fire. Shoemake and Walker left the burning body in the wooded
area where it was eventually discovered.
Shoemake was originally indicted for conspiracy to commit
murder and for capital murder. In March 2013, Shoemake's
indictment was amended to charge him with conspiracy to
commit murder; murder under Mississippi Code Annotated
section 97-3-19(1)(a); and kidnapping. On January 14, 2014,
pursuant to a plea agreement, Shoemake pleaded guilty to
murder, with the conspiracy and kidnapping charges to be
remanded. At Shoemake's plea hearing the trial
court accepted Shoemake's guilty plea on the murder
charge, finding that the State set forth a sufficient factual
basis upon which to base the guilty plea and that
Shoemake's guilty plea was freely and voluntarily given.
Shoemake's sentencing hearing was held on March 18, 2014.
Because Shoemake was under the age of eighteen at the time he
committed the crime, the trial court conducted his sentencing
hearing in light of Miller and Parker.
Two witnesses testified for the State: Memphis Lieutenant
Kevin Helms and Dr. Chris Lott. Victor's mother also gave
victim-impact testimony. Lieutenant Helms testified briefly
about the discovery of Victor's burned body and his
initial interview with Shoemake.He testified that Shoemake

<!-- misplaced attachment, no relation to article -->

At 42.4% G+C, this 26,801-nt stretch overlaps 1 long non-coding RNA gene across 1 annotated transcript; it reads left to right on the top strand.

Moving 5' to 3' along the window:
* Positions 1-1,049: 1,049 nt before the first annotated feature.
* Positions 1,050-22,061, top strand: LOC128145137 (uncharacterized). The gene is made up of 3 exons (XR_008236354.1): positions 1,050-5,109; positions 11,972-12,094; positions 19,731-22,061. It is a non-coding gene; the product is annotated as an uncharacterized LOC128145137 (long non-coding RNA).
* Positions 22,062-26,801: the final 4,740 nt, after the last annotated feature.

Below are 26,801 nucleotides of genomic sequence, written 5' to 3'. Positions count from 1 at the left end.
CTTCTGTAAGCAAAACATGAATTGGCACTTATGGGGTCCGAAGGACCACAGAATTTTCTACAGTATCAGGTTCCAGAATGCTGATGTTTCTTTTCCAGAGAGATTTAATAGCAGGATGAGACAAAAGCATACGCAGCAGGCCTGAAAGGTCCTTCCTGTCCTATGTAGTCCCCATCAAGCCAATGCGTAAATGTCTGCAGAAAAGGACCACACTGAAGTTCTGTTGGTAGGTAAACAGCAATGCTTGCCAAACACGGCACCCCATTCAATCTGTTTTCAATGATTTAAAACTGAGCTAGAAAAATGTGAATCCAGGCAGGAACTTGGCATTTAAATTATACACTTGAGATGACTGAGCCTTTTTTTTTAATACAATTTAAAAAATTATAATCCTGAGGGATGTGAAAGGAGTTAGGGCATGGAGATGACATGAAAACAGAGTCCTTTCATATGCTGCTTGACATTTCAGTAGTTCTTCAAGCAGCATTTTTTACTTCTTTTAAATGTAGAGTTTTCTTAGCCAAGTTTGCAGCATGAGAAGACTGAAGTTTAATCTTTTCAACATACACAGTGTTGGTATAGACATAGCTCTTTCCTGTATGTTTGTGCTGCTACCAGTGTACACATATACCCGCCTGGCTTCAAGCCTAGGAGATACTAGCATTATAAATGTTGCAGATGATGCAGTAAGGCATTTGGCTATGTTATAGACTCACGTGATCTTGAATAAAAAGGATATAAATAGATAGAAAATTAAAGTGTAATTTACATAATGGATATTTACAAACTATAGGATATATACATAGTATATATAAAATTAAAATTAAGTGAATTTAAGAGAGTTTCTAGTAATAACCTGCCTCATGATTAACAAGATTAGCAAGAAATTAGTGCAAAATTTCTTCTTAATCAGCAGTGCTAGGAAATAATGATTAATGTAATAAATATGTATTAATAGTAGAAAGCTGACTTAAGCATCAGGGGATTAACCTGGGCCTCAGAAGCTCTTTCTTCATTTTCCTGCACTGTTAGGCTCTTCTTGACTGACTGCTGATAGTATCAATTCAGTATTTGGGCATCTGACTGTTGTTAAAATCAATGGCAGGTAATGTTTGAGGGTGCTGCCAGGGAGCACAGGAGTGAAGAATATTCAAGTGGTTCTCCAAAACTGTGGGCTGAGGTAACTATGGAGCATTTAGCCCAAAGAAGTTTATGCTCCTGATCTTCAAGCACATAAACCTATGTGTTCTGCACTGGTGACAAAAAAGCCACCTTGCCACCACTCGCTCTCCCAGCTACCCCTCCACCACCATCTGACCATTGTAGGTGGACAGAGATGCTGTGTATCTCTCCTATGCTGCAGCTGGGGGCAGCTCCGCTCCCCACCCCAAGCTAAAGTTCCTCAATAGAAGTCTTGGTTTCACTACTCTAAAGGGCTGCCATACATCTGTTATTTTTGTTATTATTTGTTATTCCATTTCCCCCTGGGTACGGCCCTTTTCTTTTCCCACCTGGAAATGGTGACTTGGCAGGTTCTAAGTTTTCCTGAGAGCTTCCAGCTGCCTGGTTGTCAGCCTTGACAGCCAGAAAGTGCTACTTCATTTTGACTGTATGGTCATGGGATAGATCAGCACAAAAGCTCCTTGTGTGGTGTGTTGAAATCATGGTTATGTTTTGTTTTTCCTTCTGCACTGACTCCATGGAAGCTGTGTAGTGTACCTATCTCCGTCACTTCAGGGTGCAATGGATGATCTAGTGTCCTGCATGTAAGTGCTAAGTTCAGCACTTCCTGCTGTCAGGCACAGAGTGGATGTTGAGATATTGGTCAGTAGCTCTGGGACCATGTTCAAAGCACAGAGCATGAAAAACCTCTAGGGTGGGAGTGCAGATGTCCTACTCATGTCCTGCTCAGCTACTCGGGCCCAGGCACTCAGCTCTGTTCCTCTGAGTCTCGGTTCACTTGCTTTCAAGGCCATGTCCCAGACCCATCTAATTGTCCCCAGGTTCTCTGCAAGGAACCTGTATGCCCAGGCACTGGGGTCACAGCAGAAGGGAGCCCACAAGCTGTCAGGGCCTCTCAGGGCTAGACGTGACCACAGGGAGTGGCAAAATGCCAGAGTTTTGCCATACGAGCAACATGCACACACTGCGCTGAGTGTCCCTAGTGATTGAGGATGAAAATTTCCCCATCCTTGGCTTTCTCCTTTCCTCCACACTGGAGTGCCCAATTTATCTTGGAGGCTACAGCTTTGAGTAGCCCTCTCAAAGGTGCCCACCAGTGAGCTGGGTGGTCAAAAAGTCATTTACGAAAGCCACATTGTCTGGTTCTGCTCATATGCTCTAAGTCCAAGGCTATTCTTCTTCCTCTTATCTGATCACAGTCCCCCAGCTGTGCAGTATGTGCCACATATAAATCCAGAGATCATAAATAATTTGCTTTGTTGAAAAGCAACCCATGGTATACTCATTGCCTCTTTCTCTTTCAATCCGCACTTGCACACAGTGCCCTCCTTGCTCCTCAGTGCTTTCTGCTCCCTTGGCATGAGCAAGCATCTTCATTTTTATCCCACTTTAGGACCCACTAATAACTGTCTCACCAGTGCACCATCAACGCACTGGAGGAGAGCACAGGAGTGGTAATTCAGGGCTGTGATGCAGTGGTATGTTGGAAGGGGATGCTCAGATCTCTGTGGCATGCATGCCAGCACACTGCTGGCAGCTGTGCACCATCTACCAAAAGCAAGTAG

denied any involvement in the crime and that during the
interview Shoemake was "nonchalant" and that it
appeared that he "didn't care."
Dr. Lott was admitted as an expert in the field of forensic
psychology. He testified about the competency exam he
performed on Shoemake. Dr. Lott recounted Shoemake's
background, including Shoemake's home and school life. He
testified that Shoemake came from a "stable and secure
[home] environment" and that Shoemake had described his
relationship with his mother and father "very
positively." Dr. Lott also testified that Shoemake was
an honor student, he had taken several Advanced Placement
classes, "[he] was poised to attend college and doing
quite well," and he had a part-time job working at a
western supply store for about a year prior to his arrest.
Dr. Lott described Shoemake as being quiet, respectful, and
mild-mannered and that "he presented as a typical high
school senior." Dr. Lott testified that he administered
a number of tests to Shoemake, including an abbreviated IQ
test, an achievement test, and a personality test. According
to Dr. Lott, Shoemake put forth good effort, and his scores
were average. His IQ score was lower than expected, but
higher than an eleventh-grade level. Dr. Lott also testified
that Shoemake had a history of anxiety. Dr. Lott testified
that Shoemake was seventeen years and 347 days old at the
time of the crime and that there would be no significant
difference in maturity in someone eighteen days older or even
a few months older.
The defense presented testimony from Dr. Fred Steinberg and
re-called Dr. Lott. Other witnesses who testified for the
defense included Shoemake's high school principal, George